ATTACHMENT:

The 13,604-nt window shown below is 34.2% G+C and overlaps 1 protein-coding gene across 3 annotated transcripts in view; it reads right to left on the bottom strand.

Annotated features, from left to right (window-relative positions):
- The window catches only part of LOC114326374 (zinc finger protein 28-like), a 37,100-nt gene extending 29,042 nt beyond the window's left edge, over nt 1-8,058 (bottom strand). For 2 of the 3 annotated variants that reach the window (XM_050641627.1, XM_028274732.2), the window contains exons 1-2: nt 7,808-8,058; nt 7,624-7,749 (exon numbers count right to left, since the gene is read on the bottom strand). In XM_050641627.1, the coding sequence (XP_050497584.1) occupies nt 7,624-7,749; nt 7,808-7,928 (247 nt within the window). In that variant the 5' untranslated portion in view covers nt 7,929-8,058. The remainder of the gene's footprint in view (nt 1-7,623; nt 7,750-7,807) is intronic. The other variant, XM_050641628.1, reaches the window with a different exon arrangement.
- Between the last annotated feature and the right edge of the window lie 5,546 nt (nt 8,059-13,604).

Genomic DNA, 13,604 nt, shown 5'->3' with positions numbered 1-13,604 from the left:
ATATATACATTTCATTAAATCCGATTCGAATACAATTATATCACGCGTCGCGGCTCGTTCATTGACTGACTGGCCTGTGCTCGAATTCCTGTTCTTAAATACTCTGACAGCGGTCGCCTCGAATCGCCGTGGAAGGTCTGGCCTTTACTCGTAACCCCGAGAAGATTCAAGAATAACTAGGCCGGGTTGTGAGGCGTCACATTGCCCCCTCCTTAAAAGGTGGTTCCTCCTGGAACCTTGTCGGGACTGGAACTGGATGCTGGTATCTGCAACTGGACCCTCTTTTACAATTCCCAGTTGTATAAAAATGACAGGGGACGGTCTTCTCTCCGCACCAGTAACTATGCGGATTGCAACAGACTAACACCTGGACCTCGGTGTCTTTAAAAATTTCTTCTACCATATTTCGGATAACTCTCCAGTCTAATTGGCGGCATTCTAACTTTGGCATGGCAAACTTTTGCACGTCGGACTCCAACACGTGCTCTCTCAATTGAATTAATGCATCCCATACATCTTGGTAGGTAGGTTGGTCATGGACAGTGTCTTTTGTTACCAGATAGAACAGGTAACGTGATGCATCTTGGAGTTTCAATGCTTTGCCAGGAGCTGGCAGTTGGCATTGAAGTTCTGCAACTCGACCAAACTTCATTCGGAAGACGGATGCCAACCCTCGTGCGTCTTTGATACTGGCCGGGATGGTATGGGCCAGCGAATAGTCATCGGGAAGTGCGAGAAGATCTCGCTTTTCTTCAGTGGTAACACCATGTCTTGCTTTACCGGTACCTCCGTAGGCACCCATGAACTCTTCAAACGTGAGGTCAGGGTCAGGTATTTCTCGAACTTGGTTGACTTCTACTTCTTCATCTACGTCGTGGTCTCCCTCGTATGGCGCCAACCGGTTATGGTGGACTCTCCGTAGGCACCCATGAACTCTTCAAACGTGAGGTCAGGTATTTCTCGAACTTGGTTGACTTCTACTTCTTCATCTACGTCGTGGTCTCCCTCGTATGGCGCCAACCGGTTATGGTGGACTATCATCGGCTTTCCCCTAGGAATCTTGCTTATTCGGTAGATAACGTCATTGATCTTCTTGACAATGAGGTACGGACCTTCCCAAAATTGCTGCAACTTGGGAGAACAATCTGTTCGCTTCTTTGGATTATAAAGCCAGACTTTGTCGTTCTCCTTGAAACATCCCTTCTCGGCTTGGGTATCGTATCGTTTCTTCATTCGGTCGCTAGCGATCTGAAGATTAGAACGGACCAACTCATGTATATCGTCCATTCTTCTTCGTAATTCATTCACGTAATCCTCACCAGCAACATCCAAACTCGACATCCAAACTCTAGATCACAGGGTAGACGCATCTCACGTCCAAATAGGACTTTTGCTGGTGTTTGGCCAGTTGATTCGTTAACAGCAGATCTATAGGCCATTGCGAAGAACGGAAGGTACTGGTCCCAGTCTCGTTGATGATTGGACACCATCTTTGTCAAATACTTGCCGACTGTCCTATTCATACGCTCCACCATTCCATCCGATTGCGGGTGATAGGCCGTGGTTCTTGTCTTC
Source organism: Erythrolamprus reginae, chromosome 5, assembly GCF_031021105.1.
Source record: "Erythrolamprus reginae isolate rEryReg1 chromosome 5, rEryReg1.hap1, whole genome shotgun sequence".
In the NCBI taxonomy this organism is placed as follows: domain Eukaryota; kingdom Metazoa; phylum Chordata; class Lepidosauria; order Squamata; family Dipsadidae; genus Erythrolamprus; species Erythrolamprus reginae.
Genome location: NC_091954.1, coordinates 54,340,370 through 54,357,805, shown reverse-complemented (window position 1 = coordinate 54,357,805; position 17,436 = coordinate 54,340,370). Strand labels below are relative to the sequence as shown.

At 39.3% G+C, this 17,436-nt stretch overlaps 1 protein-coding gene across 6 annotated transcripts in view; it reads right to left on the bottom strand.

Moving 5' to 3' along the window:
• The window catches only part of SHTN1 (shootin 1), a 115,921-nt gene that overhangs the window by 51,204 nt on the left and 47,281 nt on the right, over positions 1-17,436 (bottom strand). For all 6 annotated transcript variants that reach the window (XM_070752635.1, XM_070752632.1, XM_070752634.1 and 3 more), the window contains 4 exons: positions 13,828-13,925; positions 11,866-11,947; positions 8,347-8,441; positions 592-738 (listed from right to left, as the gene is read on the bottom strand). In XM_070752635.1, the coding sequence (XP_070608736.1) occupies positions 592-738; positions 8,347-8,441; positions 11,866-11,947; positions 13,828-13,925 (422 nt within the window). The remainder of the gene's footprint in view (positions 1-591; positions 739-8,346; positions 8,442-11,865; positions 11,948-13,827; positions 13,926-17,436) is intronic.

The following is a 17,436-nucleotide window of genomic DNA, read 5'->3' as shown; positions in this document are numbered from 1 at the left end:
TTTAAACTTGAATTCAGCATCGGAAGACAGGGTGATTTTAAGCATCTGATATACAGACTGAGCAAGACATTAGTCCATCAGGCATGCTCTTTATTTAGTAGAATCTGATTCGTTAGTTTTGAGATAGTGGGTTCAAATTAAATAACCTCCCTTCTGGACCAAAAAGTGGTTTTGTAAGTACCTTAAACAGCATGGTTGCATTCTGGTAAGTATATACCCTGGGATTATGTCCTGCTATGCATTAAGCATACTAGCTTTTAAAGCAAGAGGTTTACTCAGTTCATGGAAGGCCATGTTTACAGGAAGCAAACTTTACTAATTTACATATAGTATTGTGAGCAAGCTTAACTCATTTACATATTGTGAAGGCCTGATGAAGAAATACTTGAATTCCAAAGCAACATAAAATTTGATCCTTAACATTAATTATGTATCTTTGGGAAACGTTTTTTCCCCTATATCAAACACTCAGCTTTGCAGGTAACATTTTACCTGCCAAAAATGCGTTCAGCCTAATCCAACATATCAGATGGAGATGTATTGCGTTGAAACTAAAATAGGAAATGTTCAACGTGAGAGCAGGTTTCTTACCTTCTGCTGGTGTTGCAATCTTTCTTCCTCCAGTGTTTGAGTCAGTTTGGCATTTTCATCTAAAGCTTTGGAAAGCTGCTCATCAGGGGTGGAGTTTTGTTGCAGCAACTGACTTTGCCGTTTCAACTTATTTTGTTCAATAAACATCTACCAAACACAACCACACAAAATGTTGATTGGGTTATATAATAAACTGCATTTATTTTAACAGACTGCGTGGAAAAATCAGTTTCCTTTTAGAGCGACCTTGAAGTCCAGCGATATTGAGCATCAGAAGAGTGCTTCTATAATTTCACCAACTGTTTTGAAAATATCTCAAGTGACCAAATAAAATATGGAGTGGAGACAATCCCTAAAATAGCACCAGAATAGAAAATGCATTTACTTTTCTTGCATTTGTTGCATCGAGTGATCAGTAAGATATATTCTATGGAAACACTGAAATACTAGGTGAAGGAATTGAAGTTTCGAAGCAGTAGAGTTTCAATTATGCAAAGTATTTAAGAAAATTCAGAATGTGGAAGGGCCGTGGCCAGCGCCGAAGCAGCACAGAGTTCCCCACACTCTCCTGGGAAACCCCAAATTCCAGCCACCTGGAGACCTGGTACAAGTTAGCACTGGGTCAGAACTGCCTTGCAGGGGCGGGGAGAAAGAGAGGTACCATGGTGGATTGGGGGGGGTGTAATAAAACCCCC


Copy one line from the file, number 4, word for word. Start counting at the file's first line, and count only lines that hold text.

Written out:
- Between the last annotated feature and the right edge of the window lie 5,546 nt (nt 8,059-13,604).